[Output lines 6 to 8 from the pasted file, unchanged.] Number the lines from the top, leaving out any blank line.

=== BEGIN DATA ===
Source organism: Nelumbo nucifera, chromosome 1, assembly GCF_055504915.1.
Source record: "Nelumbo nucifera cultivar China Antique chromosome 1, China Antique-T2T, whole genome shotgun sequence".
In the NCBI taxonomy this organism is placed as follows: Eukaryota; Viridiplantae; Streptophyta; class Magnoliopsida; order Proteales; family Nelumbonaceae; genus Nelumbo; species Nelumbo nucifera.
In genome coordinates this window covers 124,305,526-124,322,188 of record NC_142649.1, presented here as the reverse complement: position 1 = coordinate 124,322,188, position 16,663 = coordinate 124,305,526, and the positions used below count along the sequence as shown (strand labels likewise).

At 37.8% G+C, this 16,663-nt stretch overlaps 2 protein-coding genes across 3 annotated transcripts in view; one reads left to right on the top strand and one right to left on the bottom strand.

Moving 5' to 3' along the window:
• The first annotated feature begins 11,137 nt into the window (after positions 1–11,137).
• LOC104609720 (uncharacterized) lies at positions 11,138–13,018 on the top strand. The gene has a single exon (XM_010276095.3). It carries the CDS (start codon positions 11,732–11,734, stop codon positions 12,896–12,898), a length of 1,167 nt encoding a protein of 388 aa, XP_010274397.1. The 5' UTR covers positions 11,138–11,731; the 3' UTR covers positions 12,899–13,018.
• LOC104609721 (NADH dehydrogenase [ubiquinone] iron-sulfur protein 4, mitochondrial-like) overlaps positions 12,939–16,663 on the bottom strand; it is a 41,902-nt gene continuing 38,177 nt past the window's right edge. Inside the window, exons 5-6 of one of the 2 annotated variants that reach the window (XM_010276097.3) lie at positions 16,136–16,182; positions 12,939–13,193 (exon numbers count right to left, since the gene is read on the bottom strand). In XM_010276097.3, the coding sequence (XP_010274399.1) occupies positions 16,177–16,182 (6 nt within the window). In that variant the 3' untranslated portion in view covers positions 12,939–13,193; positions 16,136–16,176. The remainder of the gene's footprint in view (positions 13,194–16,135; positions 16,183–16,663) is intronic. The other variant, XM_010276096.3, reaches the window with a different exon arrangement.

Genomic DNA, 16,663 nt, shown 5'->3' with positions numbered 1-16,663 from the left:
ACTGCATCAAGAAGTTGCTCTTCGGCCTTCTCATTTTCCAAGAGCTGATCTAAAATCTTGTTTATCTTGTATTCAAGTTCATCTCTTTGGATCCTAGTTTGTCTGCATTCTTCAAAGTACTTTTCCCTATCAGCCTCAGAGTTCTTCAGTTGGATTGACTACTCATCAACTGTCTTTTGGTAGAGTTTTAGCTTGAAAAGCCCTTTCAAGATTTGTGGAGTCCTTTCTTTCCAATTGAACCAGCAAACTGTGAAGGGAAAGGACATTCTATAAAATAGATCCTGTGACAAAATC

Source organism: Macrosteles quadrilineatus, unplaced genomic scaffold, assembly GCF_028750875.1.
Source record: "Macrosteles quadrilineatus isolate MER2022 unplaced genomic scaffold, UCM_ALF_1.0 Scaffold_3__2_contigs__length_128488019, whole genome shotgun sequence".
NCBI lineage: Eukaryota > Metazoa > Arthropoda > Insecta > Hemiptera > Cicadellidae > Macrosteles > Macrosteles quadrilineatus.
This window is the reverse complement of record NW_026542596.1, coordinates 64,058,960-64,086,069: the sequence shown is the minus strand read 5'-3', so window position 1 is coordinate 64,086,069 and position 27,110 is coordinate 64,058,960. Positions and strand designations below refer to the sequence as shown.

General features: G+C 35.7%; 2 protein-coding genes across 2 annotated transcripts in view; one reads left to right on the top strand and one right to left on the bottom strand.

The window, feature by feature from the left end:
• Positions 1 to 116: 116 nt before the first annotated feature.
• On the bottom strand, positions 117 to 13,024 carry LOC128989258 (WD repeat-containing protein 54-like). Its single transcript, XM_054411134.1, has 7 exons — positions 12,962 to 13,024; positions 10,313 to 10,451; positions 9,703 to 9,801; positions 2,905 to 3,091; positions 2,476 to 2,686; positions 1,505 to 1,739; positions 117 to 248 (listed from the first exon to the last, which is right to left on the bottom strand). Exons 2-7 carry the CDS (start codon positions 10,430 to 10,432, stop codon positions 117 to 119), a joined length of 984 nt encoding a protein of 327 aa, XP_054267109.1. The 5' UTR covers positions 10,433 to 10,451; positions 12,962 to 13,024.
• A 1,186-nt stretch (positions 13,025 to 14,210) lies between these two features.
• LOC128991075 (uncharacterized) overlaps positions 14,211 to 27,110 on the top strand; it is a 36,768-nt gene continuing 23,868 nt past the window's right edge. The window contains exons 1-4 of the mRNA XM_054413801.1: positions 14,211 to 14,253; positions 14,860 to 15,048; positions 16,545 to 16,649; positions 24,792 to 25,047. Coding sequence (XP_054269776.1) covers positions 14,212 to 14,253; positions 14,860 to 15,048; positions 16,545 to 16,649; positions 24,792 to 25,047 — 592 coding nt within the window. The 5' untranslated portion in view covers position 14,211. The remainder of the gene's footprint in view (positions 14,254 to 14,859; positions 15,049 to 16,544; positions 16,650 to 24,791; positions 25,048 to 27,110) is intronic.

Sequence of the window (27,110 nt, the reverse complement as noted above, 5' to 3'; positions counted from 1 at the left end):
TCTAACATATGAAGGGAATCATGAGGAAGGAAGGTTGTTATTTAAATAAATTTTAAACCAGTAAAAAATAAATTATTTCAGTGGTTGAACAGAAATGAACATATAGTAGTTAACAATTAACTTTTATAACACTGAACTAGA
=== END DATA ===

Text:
Moving 5' to 3' along the window:
• The first annotated feature begins 11,137 nt into the window (after positions 1–11,137).
• LOC104609720 (uncharacterized) lies at positions 11,138–13,018 on the top strand. The gene has a single exon (XM_010276095.3). It carries the CDS (start codon positions 11,732–11,734, stop codon positions 12,896–12,898), a length of 1,167 nt encoding a protein of 388 aa, XP_010274397.1. The 5' UTR covers positions 11,138–11,731; the 3' UTR covers positions 12,899–13,018.